By Capitol News Illinois (including photo credit)
SPRINGFIELD – Gov. JB Pritzker said Thursday that Illinois will enter the “bridge” phase to full reopening on Friday, May 14. And barring any reversal of current trends, Phase 5, or full reopening, will begin on June 11.
He also announced that residents can now obtain COVID-19 vaccines from their physicians’ offices, rather than just designated vaccine sites, as public health officials continue to confront hesitancy within many communities to accept the vaccines.
Thursday’s announcement came as the state reached a new benchmark of having 55 percent of adults age 16 and over, and 80 percent of people age 65 and over, having received at least one dose of vaccine, according to the Illinois Department of Public Health. Meanwhile, the daily number of new cases, hospitalization rates and intensive care unit usage have all been falling or leveling off.
Under the bridge phase – a transition phase between the current Phase 4 mitigations and the virtually complete reopening of Phase 5 – certain capacity limits will be eased at various kinds of events. Restaurants, for example, will be allowed to increase from 25 to 30 percent of capacity, as long as people maintain six feet of distance from one another, while offices, personal care facilities and retail service counters can increase from 50 to 60 percent of capacity.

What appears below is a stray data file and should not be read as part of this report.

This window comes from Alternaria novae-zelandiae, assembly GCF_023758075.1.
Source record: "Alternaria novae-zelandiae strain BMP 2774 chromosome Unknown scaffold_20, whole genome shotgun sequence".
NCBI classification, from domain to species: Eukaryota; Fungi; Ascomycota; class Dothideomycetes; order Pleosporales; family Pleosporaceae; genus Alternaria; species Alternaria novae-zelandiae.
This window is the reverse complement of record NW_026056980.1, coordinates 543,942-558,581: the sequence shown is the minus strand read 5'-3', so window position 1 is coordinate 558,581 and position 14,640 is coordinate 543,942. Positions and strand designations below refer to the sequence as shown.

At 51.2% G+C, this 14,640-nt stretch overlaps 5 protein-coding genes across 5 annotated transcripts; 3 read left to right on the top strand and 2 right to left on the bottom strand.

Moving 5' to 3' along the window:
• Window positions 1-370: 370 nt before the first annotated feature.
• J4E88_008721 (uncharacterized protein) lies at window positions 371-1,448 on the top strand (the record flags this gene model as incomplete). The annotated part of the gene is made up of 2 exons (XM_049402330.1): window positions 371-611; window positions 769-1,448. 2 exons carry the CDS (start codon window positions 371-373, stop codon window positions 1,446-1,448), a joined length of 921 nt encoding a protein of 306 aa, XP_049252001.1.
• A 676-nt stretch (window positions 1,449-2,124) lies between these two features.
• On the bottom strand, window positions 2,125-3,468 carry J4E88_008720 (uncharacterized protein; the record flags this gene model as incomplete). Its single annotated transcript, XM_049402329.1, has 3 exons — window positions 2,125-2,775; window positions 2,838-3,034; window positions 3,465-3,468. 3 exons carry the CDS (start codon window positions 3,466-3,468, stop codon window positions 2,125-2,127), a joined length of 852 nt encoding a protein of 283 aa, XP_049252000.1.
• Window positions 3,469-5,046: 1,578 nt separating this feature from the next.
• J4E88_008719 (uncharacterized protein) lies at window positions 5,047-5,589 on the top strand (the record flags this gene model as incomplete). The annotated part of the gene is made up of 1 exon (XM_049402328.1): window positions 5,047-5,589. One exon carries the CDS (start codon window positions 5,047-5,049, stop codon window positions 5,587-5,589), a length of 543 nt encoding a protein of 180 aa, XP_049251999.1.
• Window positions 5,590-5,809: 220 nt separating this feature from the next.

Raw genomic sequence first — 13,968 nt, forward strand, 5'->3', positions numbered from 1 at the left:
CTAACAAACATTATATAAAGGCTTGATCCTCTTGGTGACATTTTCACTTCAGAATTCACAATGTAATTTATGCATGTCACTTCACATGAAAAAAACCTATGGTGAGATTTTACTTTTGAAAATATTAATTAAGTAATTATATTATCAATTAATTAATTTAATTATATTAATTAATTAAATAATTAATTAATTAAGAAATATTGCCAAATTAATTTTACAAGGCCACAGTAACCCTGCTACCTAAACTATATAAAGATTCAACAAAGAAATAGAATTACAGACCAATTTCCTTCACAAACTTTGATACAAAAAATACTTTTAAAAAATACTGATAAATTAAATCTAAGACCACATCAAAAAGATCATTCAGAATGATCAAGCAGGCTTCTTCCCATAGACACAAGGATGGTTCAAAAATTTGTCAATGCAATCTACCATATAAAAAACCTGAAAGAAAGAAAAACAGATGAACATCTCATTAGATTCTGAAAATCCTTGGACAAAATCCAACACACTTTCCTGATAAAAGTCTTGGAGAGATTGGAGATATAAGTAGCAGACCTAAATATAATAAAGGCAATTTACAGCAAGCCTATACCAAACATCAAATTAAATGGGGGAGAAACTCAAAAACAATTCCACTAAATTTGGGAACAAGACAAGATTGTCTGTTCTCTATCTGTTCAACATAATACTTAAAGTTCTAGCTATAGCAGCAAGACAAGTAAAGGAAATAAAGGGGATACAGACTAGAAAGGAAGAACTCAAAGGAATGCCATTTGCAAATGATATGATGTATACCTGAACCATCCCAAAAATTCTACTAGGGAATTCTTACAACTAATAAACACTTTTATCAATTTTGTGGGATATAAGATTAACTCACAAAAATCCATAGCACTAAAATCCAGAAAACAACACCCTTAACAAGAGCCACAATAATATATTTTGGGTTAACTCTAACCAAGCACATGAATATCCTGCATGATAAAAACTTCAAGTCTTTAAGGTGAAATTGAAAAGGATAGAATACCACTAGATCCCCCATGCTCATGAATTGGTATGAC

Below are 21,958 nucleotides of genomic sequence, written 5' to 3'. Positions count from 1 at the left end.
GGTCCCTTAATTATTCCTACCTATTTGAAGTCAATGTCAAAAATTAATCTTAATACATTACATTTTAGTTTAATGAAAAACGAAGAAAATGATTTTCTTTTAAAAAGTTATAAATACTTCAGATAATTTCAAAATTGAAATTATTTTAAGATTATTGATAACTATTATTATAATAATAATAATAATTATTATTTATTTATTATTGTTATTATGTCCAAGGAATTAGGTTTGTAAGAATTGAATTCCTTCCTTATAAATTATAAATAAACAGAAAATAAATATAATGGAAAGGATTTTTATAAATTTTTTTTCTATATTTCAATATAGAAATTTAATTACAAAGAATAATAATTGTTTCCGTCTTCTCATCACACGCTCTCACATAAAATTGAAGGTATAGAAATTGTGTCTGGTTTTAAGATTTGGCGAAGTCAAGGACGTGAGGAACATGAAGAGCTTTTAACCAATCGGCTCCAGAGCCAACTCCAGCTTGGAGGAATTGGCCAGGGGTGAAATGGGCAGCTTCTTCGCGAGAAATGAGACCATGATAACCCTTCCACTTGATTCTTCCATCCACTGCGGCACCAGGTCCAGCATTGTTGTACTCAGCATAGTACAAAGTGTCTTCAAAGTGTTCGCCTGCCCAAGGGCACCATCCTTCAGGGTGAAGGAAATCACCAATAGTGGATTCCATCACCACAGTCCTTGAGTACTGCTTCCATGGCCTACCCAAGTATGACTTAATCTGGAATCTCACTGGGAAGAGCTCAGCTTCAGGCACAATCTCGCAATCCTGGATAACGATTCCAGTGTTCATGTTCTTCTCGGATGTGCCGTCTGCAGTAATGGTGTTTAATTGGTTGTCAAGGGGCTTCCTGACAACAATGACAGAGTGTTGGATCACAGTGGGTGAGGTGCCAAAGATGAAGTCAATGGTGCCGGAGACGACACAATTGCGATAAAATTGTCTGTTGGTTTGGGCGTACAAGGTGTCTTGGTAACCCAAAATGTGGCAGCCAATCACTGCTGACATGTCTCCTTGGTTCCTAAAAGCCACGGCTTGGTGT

When the state reaches Phase 5, Pritzker said, virtually all mitigation restrictions will be lifted, although the state will still follow guidelines from the U.S. Centers for Disease Control and Prevention regarding wearing masks in large, crowded situations and maintaining safe social distancing.
As of Thursday, the seven-day rolling average of daily doses administered stood at 70,063, down from a peak of nearly 133,000 per day in mid-April. But with the supply of vaccines now large enough to provide vaccines to anyone who wants one, Pritzker said he hoped that making them available through physicians’ offices will make it more convenient for more people.
Still, there remain pockets of society that remain hesitant, whether that be for cultural, political or religious reasons, and the Pritzker administration is continuing its public relations campaign to reach out to those communities.